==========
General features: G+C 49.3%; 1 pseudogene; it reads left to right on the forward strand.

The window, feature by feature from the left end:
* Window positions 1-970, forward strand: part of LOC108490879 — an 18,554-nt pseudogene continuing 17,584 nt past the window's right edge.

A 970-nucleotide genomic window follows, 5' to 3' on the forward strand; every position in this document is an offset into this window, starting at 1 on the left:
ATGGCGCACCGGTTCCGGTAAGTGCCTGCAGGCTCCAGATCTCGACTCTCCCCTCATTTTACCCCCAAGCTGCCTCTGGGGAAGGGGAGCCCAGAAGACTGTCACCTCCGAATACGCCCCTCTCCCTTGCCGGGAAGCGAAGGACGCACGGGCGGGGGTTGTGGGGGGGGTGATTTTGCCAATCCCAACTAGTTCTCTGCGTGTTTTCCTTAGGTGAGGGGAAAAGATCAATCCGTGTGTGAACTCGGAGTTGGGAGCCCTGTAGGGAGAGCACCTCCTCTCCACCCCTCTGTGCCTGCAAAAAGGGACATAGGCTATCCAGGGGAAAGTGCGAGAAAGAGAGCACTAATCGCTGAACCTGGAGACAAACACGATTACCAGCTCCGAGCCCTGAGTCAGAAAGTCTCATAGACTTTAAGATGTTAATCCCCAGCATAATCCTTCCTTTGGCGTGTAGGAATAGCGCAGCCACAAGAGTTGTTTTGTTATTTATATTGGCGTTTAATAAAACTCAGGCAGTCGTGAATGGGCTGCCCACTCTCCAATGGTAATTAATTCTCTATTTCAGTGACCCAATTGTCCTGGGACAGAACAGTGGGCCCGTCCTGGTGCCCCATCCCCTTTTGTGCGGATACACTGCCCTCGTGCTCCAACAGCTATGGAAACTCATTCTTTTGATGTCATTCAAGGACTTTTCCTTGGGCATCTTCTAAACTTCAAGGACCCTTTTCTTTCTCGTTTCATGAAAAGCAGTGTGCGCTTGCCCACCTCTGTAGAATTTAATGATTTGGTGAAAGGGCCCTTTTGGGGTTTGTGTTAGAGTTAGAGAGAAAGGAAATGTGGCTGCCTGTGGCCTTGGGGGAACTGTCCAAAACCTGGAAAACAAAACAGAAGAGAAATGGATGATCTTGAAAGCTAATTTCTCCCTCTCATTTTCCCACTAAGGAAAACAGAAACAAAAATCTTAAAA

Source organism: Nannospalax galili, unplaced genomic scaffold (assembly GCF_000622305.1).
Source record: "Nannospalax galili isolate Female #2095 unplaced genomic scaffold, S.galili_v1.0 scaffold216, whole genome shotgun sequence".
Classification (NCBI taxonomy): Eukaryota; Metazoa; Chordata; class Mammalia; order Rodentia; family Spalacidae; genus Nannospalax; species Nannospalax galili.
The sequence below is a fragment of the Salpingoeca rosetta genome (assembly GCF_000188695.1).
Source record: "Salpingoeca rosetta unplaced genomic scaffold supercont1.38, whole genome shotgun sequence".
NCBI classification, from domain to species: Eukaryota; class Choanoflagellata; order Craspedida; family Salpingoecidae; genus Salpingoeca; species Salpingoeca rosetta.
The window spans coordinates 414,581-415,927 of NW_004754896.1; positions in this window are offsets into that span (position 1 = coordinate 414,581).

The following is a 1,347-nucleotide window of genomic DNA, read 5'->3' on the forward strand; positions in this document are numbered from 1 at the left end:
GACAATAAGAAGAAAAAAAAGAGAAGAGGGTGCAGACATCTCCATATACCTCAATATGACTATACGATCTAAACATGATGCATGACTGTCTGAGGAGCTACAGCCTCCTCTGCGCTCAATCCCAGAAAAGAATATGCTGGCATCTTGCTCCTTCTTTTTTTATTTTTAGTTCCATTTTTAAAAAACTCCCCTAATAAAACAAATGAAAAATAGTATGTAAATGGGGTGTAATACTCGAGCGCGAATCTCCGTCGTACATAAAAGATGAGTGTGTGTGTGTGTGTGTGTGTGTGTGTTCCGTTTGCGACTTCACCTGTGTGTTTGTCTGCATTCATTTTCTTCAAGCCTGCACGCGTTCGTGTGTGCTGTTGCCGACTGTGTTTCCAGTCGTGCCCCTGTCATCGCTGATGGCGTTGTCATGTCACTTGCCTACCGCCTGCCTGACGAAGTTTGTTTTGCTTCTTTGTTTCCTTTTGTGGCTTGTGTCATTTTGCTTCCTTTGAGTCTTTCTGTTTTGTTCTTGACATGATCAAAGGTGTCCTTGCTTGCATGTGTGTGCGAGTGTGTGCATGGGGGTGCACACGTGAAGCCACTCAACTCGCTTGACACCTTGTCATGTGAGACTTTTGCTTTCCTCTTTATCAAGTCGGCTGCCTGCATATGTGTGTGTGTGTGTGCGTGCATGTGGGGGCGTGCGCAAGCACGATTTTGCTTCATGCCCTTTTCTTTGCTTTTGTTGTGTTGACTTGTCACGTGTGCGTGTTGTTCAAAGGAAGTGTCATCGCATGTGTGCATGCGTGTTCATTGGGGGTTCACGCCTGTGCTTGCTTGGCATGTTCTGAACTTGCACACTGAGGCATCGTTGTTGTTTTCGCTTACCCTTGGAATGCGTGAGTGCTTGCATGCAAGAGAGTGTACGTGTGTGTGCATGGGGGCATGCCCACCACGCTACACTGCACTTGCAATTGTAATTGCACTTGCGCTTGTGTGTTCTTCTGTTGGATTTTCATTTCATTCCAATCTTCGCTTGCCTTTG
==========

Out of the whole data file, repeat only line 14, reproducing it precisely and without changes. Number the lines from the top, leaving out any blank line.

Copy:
GACAATAAGAAGAAAAAAAAGAGAAGAGGGTGCAGACATCTCCATATACCTCAATATGACTATACGATCTAAACATGATGCATGACTGTCTGAGGAGCTACAGCCTCCTCTGCGCTCAATCCCAGAAAAGAATATGCTGGCATCTTGCTCCTTCTTTTTTTATTTTTAGTTCCATTTTTAAAAAACTCCCCTAATAAAACAAATGAAAAATAGTATGTAAATGGGGTGTAATACTCGAGCGCGAATCTCCGTCGTACATAAAAGATGAGTGTGTGTGTGTGTGTGTGTGTGTGTGTTCCGTTTGCGACTTCACCTGTGTGTTTGTCTGCATTCATTTTCTTCAAGCCTGCACGCGTTCGTGTGTGCTGTTGCCGACTGTGTTTCCAGTCGTGCCCCTGTCATCGCTGATGGCGTTGTCATGTCACTTGCCTACCGCCTGCCTGACGAAGTTTGTTTTGCTTCTTTGTTTCCTTTTGTGGCTTGTGTCATTTTGCTTCCTTTGAGTCTTTCTGTTTTGTTCTTGACATGATCAAAGGTGTCCTTGCTTGCATGTGTGTGCGAGTGTGTGCATGGGGGTGCACACGTGAAGCCACTCAACTCGCTTGACACCTTGTCATGTGAGACTTTTGCTTTCCTCTTTATCAAGTCGGCTGCCTGCATATGTGTGTGTGTGTGTGCGTGCATGTGGGGGCGTGCGCAAGCACGATTTTGCTTCATGCCCTTTTCTTTGCTTTTGTTGTGTTGACTTGTCACGTGTGCGTGTTGTTCAAAGGAAGTGTCATCGCATGTGTGCATGCGTGTTCATTGGGGGTTCACGCCTGTGCTTGCTTGGCATGTTCTGAACTTGCACACTGAGGCATCGTTGTTGTTTTCGCTTACCCTTGGAATGCGTGAGTGCTTGCATGCAAGAGAGTGTACGTGTGTGTGCATGGGGGCATGCCCACCACGCTACACTGCACTTGCAATTGTAATTGCACTTGCGCTTGTGTGTTCTTCTGTTGGATTTTCATTTCATTCCAATCTTCGCTTGCCTTTG